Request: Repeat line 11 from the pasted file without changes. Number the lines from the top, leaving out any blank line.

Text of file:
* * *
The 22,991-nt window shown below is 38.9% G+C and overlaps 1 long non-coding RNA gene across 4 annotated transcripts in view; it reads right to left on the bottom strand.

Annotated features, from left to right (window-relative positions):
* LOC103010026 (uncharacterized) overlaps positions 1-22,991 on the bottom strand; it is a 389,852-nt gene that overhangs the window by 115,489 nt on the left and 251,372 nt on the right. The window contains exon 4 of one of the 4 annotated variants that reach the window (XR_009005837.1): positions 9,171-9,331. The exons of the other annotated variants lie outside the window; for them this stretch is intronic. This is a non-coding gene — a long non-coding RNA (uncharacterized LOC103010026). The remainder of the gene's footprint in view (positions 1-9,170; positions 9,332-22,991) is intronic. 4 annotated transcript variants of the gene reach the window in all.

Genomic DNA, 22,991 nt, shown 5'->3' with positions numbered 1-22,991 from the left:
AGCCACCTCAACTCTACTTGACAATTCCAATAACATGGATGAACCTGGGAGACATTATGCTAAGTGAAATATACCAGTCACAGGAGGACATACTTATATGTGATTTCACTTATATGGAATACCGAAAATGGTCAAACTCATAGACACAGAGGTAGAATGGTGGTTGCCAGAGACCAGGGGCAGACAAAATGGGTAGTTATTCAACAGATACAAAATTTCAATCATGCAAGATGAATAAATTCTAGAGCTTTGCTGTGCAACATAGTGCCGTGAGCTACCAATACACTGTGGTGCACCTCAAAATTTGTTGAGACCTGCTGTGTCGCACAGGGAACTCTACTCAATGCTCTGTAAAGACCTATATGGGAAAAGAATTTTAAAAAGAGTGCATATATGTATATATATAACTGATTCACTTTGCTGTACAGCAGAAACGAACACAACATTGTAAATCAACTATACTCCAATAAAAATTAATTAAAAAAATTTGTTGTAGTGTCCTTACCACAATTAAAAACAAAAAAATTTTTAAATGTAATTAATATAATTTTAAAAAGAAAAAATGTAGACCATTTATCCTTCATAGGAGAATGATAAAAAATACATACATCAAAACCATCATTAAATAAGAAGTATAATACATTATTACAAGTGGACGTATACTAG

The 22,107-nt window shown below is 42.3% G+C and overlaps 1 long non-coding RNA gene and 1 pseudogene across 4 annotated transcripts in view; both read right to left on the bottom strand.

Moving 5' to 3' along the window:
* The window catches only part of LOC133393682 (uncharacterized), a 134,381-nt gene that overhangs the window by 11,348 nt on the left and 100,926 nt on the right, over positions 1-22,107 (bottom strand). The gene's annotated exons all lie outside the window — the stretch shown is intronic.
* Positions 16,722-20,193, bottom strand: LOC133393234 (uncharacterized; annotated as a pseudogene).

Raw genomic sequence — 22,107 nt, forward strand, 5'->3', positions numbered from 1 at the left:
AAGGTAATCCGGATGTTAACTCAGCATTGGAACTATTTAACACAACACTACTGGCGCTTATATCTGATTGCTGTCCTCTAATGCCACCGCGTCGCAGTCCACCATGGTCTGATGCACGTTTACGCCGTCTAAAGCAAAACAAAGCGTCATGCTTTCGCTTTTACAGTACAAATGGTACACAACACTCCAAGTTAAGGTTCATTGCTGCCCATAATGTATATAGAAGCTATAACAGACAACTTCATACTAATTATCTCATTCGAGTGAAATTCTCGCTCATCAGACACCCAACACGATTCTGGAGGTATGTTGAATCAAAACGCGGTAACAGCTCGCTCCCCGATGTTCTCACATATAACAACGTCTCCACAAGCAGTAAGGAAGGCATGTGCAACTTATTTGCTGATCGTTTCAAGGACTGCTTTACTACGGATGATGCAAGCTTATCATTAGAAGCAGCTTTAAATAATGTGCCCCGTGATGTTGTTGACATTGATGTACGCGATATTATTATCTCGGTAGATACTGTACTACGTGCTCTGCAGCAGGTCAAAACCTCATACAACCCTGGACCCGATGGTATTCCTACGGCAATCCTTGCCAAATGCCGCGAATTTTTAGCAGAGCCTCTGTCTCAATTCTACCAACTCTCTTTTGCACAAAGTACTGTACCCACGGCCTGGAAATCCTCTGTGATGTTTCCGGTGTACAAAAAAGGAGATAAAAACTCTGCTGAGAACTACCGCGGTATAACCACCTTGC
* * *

AAGGTAATCCGGATGTTAACTCAGCATTGGAACTATTTAACACAACACTACTGGCGCTTATATCTGATTGCTGTCCTCTAATGCCACCGCGTCGCAGTCCACCATGGTCTGATGCACGTTTACGCCGTCTAAAGCAAAACAAAGCGTCATGCTTTCGCTTTTACAGTACAAATGGTACACAACACTCCAAGTTAAGGTTCATTGCTGCCCATAATGTATATAGAAGCTATAACAGACAACTTCATACTAATTATCTCATTCGAGTGAAATTCTCGCTCATCAGACACCCAACACGATTCTGGAGGTATGTTGAATCAAAACGCGGTAACAGCTCGCTCCCCGATGTTCTCACATATAACAACGTCTCCACAAGCAGTAAGGAAGGCATGTGCAACTTATTTGCTGATCGTTTCAAGGACTGCTTTACTACGGATGATGCAAGCTTATCATTAGAAGCAGCTTTAAATAATGTGCCCCGTGATGTTGTTGACATTGATGTACGCGATATTATTATCTCGGTAGATACTGTACTACGTGCTCTGCAGCAGGTCAAAACCTCATACAACCCTGGACCCGATGGTATTCCTACGGCAATCCTTGCCAAATGCCGCGAATTTTTAGCAGAGCCTCTGTCTCAATTCTACCAACTCTCTTTTGCACAAAGTACTGTACCCACGGCCTGGAAATCCTCTGTGATGTTTCCGGTGTACAAAAAAGGAGATAAAAACTCTGCTGAGAACTACCGCGGTATAACCACCTTGC